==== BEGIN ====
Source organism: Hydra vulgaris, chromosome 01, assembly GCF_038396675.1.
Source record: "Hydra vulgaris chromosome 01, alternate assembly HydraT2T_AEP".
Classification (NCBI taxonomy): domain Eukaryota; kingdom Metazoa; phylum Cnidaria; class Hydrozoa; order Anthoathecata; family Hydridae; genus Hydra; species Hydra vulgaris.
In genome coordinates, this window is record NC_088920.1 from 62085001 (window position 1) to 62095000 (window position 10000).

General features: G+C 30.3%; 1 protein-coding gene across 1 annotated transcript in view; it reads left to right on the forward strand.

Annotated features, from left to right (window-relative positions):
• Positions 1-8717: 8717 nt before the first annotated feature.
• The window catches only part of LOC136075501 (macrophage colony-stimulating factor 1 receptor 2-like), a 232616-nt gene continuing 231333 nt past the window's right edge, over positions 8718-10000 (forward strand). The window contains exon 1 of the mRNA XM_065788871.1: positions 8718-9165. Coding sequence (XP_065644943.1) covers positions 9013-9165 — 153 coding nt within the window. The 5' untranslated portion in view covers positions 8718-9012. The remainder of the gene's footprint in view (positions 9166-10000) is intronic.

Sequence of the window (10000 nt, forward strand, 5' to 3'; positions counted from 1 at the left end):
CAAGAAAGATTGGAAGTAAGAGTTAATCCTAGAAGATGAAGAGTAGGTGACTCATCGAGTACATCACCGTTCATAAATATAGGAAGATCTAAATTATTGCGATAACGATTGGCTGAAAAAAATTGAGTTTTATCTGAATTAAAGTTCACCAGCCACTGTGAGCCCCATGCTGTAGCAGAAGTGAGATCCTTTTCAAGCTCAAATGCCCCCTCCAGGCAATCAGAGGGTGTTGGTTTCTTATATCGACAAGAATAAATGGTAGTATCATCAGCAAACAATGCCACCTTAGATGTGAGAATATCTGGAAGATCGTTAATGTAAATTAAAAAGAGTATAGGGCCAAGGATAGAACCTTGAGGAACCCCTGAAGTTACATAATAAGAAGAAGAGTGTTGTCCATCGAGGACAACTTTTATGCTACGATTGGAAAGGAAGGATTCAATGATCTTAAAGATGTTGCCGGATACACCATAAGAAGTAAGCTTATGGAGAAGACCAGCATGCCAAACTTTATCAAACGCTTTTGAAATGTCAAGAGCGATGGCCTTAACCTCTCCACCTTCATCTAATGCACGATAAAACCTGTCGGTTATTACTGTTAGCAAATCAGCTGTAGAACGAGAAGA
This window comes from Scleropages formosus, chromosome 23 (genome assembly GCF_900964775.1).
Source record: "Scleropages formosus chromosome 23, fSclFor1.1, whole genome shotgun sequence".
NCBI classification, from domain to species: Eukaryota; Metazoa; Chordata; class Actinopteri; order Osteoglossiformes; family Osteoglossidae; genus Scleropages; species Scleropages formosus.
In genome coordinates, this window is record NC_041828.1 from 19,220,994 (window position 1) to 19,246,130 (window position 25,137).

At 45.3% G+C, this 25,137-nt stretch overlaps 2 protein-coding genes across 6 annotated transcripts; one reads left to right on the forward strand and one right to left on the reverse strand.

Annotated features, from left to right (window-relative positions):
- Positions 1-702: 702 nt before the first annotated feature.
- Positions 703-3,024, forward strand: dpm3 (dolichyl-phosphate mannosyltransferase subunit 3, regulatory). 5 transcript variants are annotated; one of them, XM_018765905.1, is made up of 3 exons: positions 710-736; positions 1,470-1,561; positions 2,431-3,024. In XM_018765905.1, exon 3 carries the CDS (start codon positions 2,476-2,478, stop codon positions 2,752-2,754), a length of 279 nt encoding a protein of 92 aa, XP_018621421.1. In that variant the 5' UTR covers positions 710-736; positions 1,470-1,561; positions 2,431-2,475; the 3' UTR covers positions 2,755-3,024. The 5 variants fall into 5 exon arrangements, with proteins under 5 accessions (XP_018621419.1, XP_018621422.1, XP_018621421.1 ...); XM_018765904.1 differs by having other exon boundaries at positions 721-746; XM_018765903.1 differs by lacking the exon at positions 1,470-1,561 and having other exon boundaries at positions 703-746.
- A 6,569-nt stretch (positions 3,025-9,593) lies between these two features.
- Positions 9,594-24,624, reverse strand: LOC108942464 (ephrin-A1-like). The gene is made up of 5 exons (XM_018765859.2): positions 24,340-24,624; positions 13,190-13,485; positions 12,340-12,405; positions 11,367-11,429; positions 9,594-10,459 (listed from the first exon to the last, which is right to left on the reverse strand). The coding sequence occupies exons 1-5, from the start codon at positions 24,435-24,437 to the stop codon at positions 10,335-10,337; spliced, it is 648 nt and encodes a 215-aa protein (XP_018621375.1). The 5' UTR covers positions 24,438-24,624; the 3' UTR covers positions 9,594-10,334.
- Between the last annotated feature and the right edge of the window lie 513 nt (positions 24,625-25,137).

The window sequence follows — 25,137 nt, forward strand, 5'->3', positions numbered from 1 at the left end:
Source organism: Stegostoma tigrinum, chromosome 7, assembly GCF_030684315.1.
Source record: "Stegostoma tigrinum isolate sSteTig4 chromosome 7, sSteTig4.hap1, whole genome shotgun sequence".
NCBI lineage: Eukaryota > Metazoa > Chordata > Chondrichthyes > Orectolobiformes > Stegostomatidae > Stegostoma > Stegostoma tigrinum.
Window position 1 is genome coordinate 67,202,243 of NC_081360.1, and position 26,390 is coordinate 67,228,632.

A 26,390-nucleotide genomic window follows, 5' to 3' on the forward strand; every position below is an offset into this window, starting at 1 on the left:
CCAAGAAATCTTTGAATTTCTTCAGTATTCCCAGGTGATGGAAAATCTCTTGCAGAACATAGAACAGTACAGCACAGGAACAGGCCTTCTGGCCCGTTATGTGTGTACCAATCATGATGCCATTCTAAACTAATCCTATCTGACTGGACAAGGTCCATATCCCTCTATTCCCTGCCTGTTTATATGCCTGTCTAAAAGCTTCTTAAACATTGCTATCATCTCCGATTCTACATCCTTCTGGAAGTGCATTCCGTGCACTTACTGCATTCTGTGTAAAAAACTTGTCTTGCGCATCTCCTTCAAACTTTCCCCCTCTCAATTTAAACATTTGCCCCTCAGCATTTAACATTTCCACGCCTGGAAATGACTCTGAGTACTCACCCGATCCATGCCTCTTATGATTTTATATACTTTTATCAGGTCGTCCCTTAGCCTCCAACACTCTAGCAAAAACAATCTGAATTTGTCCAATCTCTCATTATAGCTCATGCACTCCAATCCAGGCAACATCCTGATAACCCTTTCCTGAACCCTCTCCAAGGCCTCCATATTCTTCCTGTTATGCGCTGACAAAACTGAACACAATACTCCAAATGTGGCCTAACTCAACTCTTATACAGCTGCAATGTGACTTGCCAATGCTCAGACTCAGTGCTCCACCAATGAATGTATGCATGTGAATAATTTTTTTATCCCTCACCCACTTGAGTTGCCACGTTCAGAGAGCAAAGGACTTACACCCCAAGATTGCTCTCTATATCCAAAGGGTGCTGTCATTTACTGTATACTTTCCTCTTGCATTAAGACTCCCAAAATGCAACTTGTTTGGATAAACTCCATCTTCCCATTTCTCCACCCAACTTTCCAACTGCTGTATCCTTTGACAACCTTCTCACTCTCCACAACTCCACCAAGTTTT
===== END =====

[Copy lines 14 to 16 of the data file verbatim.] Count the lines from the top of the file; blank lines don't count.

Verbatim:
In genome coordinates, this window is record NC_041828.1 from 19,220,994 (window position 1) to 19,246,130 (window position 25,137).

At 45.3% G+C, this 25,137-nt stretch overlaps 2 protein-coding genes across 6 annotated transcripts; one reads left to right on the forward strand and one right to left on the reverse strand.

Annotated features, from left to right (window-relative positions):